The nightstand lamps were colorfully patterned ginger jars with pleated shades. One of them was aglow; crimson streaks and blots stained its shade.

Chyna stopped well short of the foot of the bed, already close enough to see too much. Neither Paul nor Sarah was there, but the sheets and blankets were in tangled disarray, trailing onto the floor on the right side of the bed. On the left, the linens were soaked with blood, and a wet spray glistened on the headboard and in an arc across the wall.

She closed her eyes. Heard something. Spun around, crouching in expectation of an assault. She was alone.

The noise had always been there, a background hiss-patter-splash of falling water. She hadn’t heard it on entering the room, because she had been deafened by bloodstains as loud as the angry shouting of a maddened mob.

Synesthesia. The word had stuck with her from a psychology text, more because she thought it was a beautiful arrangement of syllables than because she expected ever to experience it herself. Synesthesia: a confusion of the senses in which a scent might register as a flash of color, a sound actually might be perceived as a scent, and the texture of a surface under the hand might seem to be a trilling laugh or a scream.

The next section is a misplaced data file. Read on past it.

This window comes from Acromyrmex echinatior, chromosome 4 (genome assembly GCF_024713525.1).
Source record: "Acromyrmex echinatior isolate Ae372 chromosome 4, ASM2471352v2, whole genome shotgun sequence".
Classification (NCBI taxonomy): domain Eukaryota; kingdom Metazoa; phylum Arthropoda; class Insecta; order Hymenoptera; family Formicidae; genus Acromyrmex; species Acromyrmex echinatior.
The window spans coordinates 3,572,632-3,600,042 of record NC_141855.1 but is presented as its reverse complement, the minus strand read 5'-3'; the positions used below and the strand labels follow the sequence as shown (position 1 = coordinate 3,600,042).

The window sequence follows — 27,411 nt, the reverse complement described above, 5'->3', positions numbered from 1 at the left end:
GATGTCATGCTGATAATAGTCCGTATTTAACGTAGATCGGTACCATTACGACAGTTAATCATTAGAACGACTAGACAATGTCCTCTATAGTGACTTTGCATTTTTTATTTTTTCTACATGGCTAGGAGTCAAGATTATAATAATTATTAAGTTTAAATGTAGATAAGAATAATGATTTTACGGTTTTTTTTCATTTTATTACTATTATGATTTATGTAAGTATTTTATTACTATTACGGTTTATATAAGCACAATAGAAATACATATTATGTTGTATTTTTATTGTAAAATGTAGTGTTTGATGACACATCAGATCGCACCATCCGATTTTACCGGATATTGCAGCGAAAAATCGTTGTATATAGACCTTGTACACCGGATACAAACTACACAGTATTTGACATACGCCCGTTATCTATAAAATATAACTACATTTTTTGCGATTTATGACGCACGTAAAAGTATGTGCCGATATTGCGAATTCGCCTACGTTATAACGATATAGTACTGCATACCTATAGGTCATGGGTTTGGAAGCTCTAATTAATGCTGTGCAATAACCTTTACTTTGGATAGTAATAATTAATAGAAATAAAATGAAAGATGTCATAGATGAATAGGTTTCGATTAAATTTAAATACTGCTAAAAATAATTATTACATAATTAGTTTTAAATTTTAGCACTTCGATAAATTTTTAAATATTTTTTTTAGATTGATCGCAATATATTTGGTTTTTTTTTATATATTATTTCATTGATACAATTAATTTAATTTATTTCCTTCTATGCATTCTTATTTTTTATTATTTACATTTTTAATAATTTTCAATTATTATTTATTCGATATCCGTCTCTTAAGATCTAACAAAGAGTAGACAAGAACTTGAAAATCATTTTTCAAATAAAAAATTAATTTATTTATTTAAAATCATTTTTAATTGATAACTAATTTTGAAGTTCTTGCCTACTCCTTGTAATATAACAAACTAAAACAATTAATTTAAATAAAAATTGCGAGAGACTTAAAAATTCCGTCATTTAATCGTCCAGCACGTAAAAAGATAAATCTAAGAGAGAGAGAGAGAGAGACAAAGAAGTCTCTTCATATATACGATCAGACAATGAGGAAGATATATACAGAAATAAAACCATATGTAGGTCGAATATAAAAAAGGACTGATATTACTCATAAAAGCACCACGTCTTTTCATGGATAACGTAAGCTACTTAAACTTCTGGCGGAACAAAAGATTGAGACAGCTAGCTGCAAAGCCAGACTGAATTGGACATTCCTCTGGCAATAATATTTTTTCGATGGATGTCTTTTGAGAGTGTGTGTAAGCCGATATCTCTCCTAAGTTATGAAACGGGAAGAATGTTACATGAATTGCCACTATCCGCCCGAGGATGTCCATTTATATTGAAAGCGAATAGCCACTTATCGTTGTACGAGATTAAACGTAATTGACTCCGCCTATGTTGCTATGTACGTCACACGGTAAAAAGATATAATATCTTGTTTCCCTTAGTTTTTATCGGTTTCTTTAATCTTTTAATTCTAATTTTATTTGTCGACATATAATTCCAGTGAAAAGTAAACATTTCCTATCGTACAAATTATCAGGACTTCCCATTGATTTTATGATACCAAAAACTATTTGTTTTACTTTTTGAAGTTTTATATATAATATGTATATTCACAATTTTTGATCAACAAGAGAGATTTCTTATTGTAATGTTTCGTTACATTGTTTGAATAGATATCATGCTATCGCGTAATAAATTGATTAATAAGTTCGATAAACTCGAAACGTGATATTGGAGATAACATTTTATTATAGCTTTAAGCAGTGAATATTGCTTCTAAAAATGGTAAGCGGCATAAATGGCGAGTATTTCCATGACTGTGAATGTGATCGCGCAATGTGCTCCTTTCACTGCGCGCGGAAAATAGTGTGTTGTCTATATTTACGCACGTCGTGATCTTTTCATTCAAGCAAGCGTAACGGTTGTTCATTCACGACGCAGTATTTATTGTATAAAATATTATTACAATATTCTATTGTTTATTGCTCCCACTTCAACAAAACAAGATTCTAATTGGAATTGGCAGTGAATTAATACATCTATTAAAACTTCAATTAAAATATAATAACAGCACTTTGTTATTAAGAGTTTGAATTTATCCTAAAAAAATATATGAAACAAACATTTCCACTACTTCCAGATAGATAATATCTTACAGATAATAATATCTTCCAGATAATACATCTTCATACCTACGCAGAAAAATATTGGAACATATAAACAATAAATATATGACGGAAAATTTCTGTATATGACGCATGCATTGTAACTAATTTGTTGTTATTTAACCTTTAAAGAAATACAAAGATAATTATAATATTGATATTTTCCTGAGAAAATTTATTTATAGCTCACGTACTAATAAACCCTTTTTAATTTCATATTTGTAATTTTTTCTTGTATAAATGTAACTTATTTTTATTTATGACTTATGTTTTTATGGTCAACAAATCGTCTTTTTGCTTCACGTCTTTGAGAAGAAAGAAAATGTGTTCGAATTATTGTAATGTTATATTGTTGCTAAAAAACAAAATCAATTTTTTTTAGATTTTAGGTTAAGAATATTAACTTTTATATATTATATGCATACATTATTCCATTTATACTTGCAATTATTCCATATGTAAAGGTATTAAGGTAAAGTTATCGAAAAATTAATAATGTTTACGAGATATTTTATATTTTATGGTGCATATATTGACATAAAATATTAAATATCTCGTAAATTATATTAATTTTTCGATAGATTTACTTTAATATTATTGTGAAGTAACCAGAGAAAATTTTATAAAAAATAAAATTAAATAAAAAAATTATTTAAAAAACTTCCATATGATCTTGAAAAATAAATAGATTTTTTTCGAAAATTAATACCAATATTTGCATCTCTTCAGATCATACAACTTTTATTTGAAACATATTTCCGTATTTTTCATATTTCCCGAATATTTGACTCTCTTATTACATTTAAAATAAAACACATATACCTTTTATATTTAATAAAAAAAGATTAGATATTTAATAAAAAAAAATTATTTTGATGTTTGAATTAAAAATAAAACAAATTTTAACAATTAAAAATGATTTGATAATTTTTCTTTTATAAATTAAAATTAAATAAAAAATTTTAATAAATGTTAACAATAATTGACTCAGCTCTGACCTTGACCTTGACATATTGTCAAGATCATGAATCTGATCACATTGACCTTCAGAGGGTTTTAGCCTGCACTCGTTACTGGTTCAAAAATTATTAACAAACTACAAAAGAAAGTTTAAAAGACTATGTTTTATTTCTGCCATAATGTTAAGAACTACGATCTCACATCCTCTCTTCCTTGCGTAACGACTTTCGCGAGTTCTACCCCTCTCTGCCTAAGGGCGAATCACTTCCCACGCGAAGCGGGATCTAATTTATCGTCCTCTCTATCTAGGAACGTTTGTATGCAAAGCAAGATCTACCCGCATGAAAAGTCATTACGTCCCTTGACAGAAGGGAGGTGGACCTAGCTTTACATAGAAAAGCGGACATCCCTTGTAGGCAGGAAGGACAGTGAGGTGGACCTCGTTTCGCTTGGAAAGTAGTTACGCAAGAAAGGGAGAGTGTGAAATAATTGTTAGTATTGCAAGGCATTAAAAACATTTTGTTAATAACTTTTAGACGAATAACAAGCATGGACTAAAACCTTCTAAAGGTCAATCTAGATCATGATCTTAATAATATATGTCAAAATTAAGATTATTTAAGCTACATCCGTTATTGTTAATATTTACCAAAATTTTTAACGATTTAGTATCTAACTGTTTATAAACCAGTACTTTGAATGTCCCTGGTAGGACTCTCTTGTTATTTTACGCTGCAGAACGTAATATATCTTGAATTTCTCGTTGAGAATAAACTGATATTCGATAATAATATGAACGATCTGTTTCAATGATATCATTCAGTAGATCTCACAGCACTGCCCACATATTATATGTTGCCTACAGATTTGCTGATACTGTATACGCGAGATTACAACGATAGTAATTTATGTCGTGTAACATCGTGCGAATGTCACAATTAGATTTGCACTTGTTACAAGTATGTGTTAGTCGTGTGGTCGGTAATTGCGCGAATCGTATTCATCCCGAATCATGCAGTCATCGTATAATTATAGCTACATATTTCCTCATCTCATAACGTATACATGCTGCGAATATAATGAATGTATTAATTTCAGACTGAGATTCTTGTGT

Closing her eyes had blocked out the roar of the bloodstains, whereupon she had heard the falling water. Now she recognized it as the sound of the shower in the adjoining bathroom.

That door was ajar half an inch. For the first time since she had entered from the hallway, Chyna noticed the thin band of fluorescent light along the bathroom jamb.

When she looked away from that door, reluctant to confront what might wait beyond it, she spotted the telephone on the right-hand nightstand. That was the side of the bed without blood, which made it more approachable for her.

She lifted the handset from the cradle. No dial tone. She had not expected to hear one. Nothing was ever that easy.

She opened the single drawer on the nightstand, hoping to find a handgun. No luck.

Still certain that her only hope of safety lay in movement, that crawling into a hole and hiding should always be the strategy of last resort, Chyna had gone around to the other side of the king-size bed before she quite realized that she had taken a first step. In front of the bathroom door, the carpet was badly stained.

Grimacing, she went to the second nightstand and eased open the drawer. In the mortal fall of light, she discovered a pair of reading glasses with yellow reflections in the half-moon lenses, a paperback men’s adventure novel, a box of Kleenex, a tube of lip balm, but no weapon.